I have mentioned the PLoS Genetics paper, The Date of Interbreeding between Neandertals and Modern Humans, before because a version of it was put up on arXiv. The final paper has a few additions. For example, it mentions the generally panned (at least in the circles I run in) PNAS paper which suggested that ancient population structure could produce the same patterns which were earlier used to infer admixture with Neandertals (the authors also point to Yang et al. as a support for the proposition of admixture rather than structure). The primary result, dating the admixture between Neandertals and anatomically modern humans ~40-80,000 years before the present, is reiterated.
An interesting aspect is that their method is to utilize linkage disequilibrium (LD) decay. It’s interesting because tens of thousands of years is a hell of a long time to be able to detect an admixture event via LD! In particular because there’s likely a palimpsest effect where there are intervening admixtures and other assorted demographic events (e.g., bottlenecks and selective sweeps can also generate LD). So how’d they do it? Basically the authors figured out a way to ascertain which pairs of SNPs may have introgressed from Neandertals by comparing the frequency in modern humans to Neandertals at those given SNPs (in particular, by looking at variants at low frequency in Africans and derived in Neandertals). A major technical problem here is the “genetic map” which allows one to assess what the nature of recombination over time is going to be which breaks apart the associations which are the hallmark of LD is not particular precise enough to robustly allow them to make the inferences that they want.
The methods which they used to correct for these problems are ingenious and clever, and as is usually the case with this group the supporting information is well worth the read if you are a geneticist. But I am of a mind to recall what Dr. Joseph Pickrell’s statement about the nature of peer review in such specialized and fankly arcane field implied: that the number of genuine peers is relatively small. Unlike physicists or economists most biologists are not formally trained in a common technical mathematical language. This explains the surplus of people from physics and mathematics backgrounds in many genomic laboratories. These are people who can parse and analyze big data, and extract signal from the noise by generating their own statistical tools as needed. But despite the forbidding formal aspect to the methods, the results coming out of these laboratories are still of interest, both academically (scientists are interested in stuff, period) and professionally (scientists like to use the methods that others develop) to those outside the discipline.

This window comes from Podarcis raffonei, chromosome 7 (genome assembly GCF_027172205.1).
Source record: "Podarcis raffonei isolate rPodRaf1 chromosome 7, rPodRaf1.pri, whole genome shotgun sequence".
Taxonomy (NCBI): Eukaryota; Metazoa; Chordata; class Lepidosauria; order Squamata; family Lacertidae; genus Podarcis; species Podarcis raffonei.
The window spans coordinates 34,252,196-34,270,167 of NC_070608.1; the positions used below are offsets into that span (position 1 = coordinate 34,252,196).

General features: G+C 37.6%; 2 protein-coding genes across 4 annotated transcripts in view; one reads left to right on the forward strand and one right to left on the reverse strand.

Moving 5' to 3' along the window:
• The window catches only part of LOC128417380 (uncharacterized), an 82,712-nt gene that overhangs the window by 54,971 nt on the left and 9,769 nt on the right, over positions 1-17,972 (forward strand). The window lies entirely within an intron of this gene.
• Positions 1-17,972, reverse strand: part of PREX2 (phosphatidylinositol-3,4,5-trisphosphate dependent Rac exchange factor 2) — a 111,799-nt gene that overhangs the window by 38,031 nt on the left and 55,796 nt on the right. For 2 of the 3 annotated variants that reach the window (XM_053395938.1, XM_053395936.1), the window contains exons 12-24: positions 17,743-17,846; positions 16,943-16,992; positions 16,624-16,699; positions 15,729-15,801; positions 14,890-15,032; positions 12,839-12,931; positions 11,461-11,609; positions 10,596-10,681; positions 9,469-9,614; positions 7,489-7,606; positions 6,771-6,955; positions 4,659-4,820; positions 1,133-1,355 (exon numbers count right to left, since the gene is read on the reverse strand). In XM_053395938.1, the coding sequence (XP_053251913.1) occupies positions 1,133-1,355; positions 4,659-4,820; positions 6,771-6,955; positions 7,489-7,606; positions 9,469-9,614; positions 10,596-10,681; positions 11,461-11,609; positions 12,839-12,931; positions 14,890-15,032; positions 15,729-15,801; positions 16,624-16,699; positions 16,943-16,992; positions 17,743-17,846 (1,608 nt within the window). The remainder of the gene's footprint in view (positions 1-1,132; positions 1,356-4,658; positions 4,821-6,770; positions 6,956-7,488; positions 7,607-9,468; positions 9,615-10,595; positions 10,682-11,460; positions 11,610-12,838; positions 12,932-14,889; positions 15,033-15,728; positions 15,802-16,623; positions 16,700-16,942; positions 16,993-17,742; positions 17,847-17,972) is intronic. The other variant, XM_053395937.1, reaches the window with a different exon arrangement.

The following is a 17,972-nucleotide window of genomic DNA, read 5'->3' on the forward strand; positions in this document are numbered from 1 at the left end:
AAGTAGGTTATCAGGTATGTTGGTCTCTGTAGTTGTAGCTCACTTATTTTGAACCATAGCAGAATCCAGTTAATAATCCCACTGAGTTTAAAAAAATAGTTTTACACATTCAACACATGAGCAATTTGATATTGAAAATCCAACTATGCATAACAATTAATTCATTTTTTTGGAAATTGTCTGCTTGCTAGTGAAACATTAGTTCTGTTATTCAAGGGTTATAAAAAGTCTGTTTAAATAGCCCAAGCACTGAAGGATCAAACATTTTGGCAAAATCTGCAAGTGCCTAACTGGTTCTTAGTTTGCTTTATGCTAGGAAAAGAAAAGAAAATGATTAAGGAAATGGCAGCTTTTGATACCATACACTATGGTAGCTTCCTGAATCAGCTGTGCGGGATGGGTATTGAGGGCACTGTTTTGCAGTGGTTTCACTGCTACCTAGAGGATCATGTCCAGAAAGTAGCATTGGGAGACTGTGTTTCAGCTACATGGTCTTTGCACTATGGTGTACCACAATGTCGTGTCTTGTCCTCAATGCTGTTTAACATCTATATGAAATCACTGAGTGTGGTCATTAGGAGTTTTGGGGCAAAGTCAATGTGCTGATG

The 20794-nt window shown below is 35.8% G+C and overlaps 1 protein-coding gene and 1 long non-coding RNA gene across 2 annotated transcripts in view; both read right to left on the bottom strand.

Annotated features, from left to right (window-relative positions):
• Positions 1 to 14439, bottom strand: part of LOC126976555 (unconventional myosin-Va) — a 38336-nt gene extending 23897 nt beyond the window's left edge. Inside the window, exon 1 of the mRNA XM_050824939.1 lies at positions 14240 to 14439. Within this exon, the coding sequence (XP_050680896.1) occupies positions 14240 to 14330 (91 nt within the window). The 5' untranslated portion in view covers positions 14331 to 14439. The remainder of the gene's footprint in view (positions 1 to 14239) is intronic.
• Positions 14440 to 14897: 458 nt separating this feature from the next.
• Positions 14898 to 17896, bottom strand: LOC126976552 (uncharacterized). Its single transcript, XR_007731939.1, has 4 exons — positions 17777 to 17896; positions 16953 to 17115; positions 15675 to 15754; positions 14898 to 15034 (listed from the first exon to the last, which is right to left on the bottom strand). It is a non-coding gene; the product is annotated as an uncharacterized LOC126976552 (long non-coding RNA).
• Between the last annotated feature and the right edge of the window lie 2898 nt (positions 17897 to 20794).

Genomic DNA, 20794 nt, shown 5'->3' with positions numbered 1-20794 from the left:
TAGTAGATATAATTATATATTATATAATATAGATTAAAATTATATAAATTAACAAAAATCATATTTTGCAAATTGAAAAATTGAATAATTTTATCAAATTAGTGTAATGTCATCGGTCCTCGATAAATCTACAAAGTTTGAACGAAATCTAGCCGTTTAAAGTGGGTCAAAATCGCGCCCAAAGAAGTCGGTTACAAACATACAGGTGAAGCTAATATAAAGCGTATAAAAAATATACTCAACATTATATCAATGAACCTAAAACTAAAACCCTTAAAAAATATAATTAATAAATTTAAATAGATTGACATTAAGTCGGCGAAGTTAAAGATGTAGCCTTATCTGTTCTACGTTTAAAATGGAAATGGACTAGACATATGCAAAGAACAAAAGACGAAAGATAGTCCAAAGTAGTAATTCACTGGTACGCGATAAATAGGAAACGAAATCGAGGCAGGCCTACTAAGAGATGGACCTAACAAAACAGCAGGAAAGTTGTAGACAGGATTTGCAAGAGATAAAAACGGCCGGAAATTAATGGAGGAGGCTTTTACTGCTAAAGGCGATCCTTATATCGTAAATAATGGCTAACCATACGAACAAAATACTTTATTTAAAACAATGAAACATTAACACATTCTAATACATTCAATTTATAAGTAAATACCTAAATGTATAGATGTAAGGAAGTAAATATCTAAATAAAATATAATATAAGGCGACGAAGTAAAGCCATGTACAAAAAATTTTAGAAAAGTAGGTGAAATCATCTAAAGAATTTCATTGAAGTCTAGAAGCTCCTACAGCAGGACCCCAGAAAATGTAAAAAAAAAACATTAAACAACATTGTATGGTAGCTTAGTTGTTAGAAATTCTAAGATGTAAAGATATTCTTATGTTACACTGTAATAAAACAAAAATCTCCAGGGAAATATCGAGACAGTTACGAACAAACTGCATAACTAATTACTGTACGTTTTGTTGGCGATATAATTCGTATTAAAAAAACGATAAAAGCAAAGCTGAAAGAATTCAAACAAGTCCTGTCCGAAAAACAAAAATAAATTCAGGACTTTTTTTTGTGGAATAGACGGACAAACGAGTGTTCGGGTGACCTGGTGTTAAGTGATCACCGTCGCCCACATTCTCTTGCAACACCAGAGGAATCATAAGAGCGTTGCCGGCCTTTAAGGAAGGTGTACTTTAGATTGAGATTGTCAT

And yet I believe that a divergence is developing here, as the methods developers are blazing to cut deep into the swell of data are moving well ahead of where other biologists can follow. Of course it is not just biologists. These particular specific questions about deep history and the human phylogenetic tree is of great interest to paleoanthroplogists, most of whom clearly can not follow with any fluency the debates about ancient structure or admixture, and the relevant of D-statistics. This is clearly what happened when Richard Klein convinced The New York Times to write an article which brought to light his professional gripes with the statistical geneticists who have upturned his nicely situated apple-cart, and offered up a compelling competitor to him in his domain specific specialty. But in Klein’s defense his elegant verbal models were at least clear to the general public. There is a methodological opacity to statistical genomics which we have to admit is undeniable.
Ultimately from my own personal experience there is one primary way to truly grokk what is going on in a paper like this: replicate their analyses with the same computational techniques, and develop one’s own intuition. Unfortunately this takes time, and everyone has their own tasks before them, so less of this happens than should be the case (e.g., thousands of simulations are not cheap computationally). But all groups like the one above can do is provide the software tools, and point to where the data is (this emphasizes the crucial importance of open science today). Others can reanalyze, and importantly replicate simulations and modulate parameters to their own liking. This is all much more useful than armchair critiques, peer or not. Magic becomes a skill once you become familiar with it.
Citation: Sankararaman S, Patterson N, Li H, Pääbo S, Reich D (2012) The Date of Interbreeding between Neandertals and Modern Humans. PLoS Genet 8(10): e1002947. doi:10.1371/journal.pgen.1002947